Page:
Confidence is contagious.
The more one hears a positive tale, the better one feels, particularly when it comes to investing.
Take, for example, Tasmania’s growing spirits industry where we have forged a reputation as a whisky making destination that rivals the best the world has to offer.
Our single malts are often mentioned in the same sentence as storied single malts from the Scottish heartlands or innovative drams from Japan.
Now vodka and gin are getting on the bandwagon, so to speak.
Hartshorn Distillery’s sheep whey vodka was named Australia’s best varietal vodka at the World Drinks Awards and Shene Estate Distillery’s Poltergeist gin won a gold medal at the World Gin Awards. Great results.
This is where Tasmania’s future lies: producing high-quality products that meet the needs of a specific market and therefore sell at a premium price.
The state is doing similarly impressive work in fresh produce, fermentation, design, eco-tourism, and education.
Pleasingly, Deloitte’s latest Business Outlook publication has largely positive things to say about the state’s economy, with employment increasing and wage growth being among the fastest in the nation.
The government jumped on the good news with Treasurer Peter Gutwein spruiking confidence levels that have been in the top two or three in the country.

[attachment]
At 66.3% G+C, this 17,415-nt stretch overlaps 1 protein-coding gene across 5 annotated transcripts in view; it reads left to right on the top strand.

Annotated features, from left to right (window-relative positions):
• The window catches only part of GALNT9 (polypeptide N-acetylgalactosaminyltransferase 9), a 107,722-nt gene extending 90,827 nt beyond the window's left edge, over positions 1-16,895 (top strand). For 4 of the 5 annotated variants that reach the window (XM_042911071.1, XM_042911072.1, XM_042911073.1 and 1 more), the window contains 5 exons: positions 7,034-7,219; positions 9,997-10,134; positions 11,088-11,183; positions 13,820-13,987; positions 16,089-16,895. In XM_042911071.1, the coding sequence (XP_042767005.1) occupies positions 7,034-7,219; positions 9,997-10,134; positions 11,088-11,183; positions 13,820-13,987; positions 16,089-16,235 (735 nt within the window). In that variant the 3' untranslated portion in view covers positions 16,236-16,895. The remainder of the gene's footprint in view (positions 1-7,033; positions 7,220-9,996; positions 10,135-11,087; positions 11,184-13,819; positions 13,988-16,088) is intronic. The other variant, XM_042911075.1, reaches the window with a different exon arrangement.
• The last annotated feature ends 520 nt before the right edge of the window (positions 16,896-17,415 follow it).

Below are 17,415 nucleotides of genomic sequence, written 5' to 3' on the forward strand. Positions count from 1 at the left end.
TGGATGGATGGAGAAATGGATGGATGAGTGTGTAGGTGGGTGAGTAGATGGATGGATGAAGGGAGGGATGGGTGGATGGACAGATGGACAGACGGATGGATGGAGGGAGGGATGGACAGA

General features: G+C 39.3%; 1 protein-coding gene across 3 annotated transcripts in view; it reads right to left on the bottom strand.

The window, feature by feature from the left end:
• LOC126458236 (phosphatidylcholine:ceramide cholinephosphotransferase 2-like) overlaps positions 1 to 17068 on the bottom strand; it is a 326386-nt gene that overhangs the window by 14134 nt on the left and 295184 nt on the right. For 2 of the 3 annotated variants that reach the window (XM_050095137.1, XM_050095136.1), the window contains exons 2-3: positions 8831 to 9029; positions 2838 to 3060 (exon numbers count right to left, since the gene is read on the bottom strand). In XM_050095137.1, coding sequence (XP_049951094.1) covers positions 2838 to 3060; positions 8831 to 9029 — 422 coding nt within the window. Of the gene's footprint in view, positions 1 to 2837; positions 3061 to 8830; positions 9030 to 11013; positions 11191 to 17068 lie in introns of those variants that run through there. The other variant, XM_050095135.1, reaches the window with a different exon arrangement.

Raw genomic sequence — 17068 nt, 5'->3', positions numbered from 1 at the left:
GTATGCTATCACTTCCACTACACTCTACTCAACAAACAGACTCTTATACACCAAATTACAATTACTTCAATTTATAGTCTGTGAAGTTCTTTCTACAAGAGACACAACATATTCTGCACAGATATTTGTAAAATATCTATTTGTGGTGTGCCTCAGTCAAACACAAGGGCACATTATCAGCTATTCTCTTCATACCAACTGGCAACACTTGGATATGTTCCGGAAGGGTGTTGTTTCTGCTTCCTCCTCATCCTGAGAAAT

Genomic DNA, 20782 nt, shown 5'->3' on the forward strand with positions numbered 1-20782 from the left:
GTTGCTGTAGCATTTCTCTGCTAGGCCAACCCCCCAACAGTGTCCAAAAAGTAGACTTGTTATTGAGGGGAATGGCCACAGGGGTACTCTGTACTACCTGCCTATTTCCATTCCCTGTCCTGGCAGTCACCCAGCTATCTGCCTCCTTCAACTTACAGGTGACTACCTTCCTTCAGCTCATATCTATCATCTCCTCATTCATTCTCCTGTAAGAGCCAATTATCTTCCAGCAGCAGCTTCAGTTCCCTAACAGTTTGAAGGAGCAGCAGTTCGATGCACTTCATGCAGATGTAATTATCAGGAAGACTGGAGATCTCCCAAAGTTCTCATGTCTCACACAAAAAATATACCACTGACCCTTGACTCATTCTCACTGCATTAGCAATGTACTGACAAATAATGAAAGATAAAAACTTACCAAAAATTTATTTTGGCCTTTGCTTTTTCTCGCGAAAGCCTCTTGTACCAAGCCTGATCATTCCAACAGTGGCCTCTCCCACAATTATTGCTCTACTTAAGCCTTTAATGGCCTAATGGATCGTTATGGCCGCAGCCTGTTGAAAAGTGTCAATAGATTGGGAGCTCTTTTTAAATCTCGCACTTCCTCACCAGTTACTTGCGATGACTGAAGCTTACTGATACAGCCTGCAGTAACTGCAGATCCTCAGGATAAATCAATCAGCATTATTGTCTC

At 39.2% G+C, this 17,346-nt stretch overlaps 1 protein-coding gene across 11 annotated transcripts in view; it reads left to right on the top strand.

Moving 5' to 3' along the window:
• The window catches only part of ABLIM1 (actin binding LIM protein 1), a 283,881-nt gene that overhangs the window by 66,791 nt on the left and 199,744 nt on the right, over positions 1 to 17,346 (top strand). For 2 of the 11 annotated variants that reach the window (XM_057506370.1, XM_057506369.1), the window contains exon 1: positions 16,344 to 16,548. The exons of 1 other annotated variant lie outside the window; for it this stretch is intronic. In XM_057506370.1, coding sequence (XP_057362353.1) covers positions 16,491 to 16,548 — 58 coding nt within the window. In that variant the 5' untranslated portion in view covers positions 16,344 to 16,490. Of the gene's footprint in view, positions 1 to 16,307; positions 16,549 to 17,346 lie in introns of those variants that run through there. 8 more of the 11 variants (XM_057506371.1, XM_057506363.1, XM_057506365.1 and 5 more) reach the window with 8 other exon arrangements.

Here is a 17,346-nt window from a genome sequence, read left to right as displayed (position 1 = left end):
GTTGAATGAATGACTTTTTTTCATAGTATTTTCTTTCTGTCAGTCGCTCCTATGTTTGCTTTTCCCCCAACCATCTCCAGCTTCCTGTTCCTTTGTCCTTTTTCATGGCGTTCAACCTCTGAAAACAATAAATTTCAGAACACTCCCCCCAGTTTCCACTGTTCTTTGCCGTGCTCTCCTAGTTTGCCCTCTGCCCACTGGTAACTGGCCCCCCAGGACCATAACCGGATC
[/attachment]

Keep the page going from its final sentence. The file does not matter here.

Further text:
“Tasmania is a confident place – investment is occurring, and, importantly, jobs are being created,” he said. Again great results.
It is not all beer (or gin) and Skittles, however, with plenty more work to be done.
The Deloitte publication also noted house construction in Tasmania had fallen and commercial investment was declining.
Positivity and confidence can only stretch so far; it needs to be backed up with a long-term plan.
That is why the next state budget – due on May 25 – will be such an important road map, particularly for Northern Tasmania.
It is no secret that a two-speed economy between booming Hobart and the rest of the state has seen the North’s economy lag.
The next major infrastructure project should be based in Northern Tasmania to help address this imbalance.
Some big projects like money for water and sewerage reform to address health issues in the Tamar River need to form part of the budget. That would be something to raise a glass to.